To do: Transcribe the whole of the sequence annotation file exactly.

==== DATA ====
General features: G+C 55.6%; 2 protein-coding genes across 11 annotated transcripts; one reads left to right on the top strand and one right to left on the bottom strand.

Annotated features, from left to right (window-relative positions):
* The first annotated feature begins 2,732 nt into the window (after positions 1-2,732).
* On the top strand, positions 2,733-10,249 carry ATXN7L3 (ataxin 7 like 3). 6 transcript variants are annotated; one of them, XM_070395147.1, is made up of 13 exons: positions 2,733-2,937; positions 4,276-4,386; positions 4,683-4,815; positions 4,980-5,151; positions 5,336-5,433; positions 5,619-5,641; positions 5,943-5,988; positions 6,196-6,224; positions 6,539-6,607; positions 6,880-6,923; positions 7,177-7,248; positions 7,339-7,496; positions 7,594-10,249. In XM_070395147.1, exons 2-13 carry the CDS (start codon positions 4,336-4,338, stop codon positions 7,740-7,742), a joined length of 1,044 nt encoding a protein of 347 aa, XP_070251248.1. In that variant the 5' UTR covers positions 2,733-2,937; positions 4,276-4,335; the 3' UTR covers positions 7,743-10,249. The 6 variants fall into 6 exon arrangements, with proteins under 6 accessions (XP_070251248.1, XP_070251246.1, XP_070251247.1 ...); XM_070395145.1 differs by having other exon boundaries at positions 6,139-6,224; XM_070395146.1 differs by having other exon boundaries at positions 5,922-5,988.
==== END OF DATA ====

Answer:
General features: G+C 55.6%; 2 protein-coding genes across 11 annotated transcripts; one reads left to right on the top strand and one right to left on the bottom strand.

Annotated features, from left to right (window-relative positions):
* The first annotated feature begins 2,732 nt into the window (after positions 1-2,732).
* On the top strand, positions 2,733-10,249 carry ATXN7L3 (ataxin 7 like 3). 6 transcript variants are annotated; one of them, XM_070395147.1, is made up of 13 exons: positions 2,733-2,937; positions 4,276-4,386; positions 4,683-4,815; positions 4,980-5,151; positions 5,336-5,433; positions 5,619-5,641; positions 5,943-5,988; positions 6,196-6,224; positions 6,539-6,607; positions 6,880-6,923; positions 7,177-7,248; positions 7,339-7,496; positions 7,594-10,249. In XM_070395147.1, exons 2-13 carry the CDS (start codon positions 4,336-4,338, stop codon positions 7,740-7,742), a joined length of 1,044 nt encoding a protein of 347 aa, XP_070251248.1. In that variant the 5' UTR covers positions 2,733-2,937; positions 4,276-4,335; the 3' UTR covers positions 7,743-10,249. The 6 variants fall into 6 exon arrangements, with proteins under 6 accessions (XP_070251248.1, XP_070251246.1, XP_070251247.1 ...); XM_070395145.1 differs by having other exon boundaries at positions 6,139-6,224; XM_070395146.1 differs by having other exon boundaries at positions 5,922-5,988.